|Computers & Texts No.
13||Table of Contents||December1996|
Department of English
Judy Williamson and Trent Batson (eds), (Washington, DC: American Association for Higher Education, 1996). $35.00.
A unique publication, A Field Guide to 21st Century Writing offers a wide variety of individuals, from neophyte to expert, a wedge into teaching writing skills in computer-based classrooms. Developed by a number of faculty from an array of disciplinary backgrounds, the Guide is suitable for any subject that utilizes writing. However, first and second level composition students will be the greatest beneficiaries of this book since it gives their teachers the support and information services many need to implement or supplement computer-based learning environments. The project originally grew out of a series of workshops on teaching writing with computer-supported communications hosted by the Alliance for Computers and Writing and the CPB-Annenberg funded Epiphany Project, a government-sponsored organization in America assembled to re-think Composition Studies in light of information technology. These workshops were offered to teachers interested in utilizing computer-based aids for composition classes soon after the Daedalus integrated writing software caught fire in American composition classrooms. Co-editor Trent Batson, Director of Academic Technology at Gallaudet University in Washington D.C. and the Epiphany Project, invented ENFI (Electronic Network for Interaction) for deaf students learning to write, a program which became the prototype for Daedalus. Co-editor Judy Williamson teaches writing in the Literature Department of the American University in Washington D.C.
The Guide represents several years of academic and 'hands on' research, but more importantly, this publication suggests a hybridization between electronic and paper text forums. Originally laid out as a standard textual manual to integrate computers into writing curricula, the book evolved into something of a community scrapbook for those involved in the Computers and Writing field. The text features numerous articles introducing the reader to current conversations about writing with technologies, a section outlining strategies for a technologically enlightened pedagogy in a step-by-step format, and workbook exercises for the technological novice as well as points for teachers who already have an excellent working knowledge of the computer classroom and who desire an even more engaging and effective composition-centred class. The publication also contains reviews of the latest educational software, with tips on how they might best supplement the teaching of composition, together with numerous gateway sites, print resources and discussion lists devoted to this topic. The Guide features its own version of a hypertext environment, splicing together snippets from multiple electronic and paper text communications about teaching writing in a world that draws on both the real and the 'virtual'. The book aims to collapse the distinction between book and computer learning that is still so prevalent in education by attempting to encourage teachers to create an atmosphere that facilitates composition on a multi-textual level, hence dismissing some concerns many educators have about converting their classrooms to an electronic media base. More importantly, the Guide represents an effort to publish a text with a purpose beyond that of expanding current conceptions of computer-based writing technologies. It aims to debunk the notion of computer-based learning as mere technique, focusing instead on the vital possibilities opened through a synthesis of mediums in the composition class. Moreover, because the text is accessible and non-coercive in its approach to introducing computers to classrooms which emphasize writing, it may provide a means by which technologically-oriented teaching staff who encounter resistance from sceptical (and probably overwhelmed) colleagues might familiarize departments with electronic discourses. The text also demonstrates a respect for the personal, pedagogical style each teacher brings to class by pointing out ways in which one might adapt computers to suit the needs of individuals, rather than the other way round. Twenty-first century writing encompasses all disciplines and all faculty who understand that writing itself is in transformation; the text addresses teachers from this assumption.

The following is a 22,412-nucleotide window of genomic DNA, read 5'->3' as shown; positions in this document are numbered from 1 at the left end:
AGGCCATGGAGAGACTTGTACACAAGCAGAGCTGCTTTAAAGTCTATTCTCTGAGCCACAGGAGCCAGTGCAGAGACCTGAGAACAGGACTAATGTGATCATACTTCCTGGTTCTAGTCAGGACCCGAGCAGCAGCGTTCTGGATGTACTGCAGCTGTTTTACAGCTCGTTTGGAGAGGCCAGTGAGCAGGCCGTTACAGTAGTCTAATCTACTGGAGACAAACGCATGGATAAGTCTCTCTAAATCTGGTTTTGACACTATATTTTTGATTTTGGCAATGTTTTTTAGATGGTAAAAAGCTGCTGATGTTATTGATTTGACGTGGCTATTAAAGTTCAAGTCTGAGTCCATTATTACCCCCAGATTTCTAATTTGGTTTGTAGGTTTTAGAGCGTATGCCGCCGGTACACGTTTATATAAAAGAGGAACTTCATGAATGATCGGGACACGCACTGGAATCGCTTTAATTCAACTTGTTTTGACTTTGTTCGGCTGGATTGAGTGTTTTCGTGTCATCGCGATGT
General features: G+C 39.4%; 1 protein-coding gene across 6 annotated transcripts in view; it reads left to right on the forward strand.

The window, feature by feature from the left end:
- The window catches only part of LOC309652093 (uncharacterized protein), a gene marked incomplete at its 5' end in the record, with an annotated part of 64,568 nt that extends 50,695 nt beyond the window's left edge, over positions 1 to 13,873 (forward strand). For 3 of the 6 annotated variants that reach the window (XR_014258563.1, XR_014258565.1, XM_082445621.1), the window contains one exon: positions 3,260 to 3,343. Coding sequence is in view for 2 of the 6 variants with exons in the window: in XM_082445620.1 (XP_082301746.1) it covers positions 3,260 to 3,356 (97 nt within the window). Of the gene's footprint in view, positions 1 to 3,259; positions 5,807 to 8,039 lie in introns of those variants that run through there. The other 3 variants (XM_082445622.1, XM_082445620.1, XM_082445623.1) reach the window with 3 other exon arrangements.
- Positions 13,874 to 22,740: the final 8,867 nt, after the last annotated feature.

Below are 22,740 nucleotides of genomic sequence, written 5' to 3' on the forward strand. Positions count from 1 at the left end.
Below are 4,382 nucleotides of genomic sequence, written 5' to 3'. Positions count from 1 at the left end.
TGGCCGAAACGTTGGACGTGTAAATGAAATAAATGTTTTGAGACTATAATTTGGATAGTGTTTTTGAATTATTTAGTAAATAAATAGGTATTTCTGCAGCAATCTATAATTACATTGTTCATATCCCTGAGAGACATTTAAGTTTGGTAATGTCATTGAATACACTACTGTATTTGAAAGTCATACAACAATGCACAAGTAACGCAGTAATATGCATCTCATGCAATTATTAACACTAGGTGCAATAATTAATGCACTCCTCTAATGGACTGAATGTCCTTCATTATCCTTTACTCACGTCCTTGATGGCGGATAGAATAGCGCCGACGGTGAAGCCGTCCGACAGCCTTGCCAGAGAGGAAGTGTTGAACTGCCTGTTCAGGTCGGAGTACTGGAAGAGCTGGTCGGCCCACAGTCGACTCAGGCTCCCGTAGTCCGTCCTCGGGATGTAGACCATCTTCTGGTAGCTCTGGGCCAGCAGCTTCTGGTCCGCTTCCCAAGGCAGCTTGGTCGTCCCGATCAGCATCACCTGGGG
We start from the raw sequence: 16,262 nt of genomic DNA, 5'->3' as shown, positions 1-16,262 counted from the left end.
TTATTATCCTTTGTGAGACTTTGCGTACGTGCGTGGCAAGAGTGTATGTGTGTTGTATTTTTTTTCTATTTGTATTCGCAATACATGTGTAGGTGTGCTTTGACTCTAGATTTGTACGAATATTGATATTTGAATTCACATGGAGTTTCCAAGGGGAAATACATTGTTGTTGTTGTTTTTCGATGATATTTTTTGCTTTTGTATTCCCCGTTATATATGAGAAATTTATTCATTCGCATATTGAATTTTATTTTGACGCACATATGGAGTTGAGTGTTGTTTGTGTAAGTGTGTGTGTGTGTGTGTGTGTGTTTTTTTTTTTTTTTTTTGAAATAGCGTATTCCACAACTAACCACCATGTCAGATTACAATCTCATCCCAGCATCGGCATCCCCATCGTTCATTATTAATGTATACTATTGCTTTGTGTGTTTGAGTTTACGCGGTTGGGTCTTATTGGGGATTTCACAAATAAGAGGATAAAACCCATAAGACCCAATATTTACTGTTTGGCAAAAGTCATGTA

The book also discusses the rhetorical contexts created by all forms of electronic communications from lists to MOOs. The editors suggest that it is no longer the author with a singular authority who publishes in virtual spaces and so a new model of development in the writing classroom must be envisioned to meet the demands of technologically literate students. Likewise, a new model of faculty member as facilitator stresses collaboration, dialogue and discussion with the goal of enhancing individual teachers' own theories about writing and pedagogy as well as student writing skills. The Guide's writers contend that changes accompanying the virtual revolution entail new constructions of knowledge as social processes, a change bound to the nature of electronic communications: Knowledge loses its static character so Composition Studies must come to reflect this shift by adapting pedagogical practices to 'process environments.' The Guide merges issues of teaching with issues of technology, treating this relationship as indivisibly associated. This timely publication emerges from the polyphonic, electro-textual conversations around teaching, technology, and the new hybridized class setting.
[Table of Contents] [Letter to the Editor]
Computers & Texts 13 (1996), 23. Not to be republished in any form
without the author's permission.
HTML Author: Michael Fraser (email@example.com)
Document Created: 7 January 1997
The URL of this document is http://info.ox.ac.uk/ctitext/publish/comtxt/ct13/dillon.html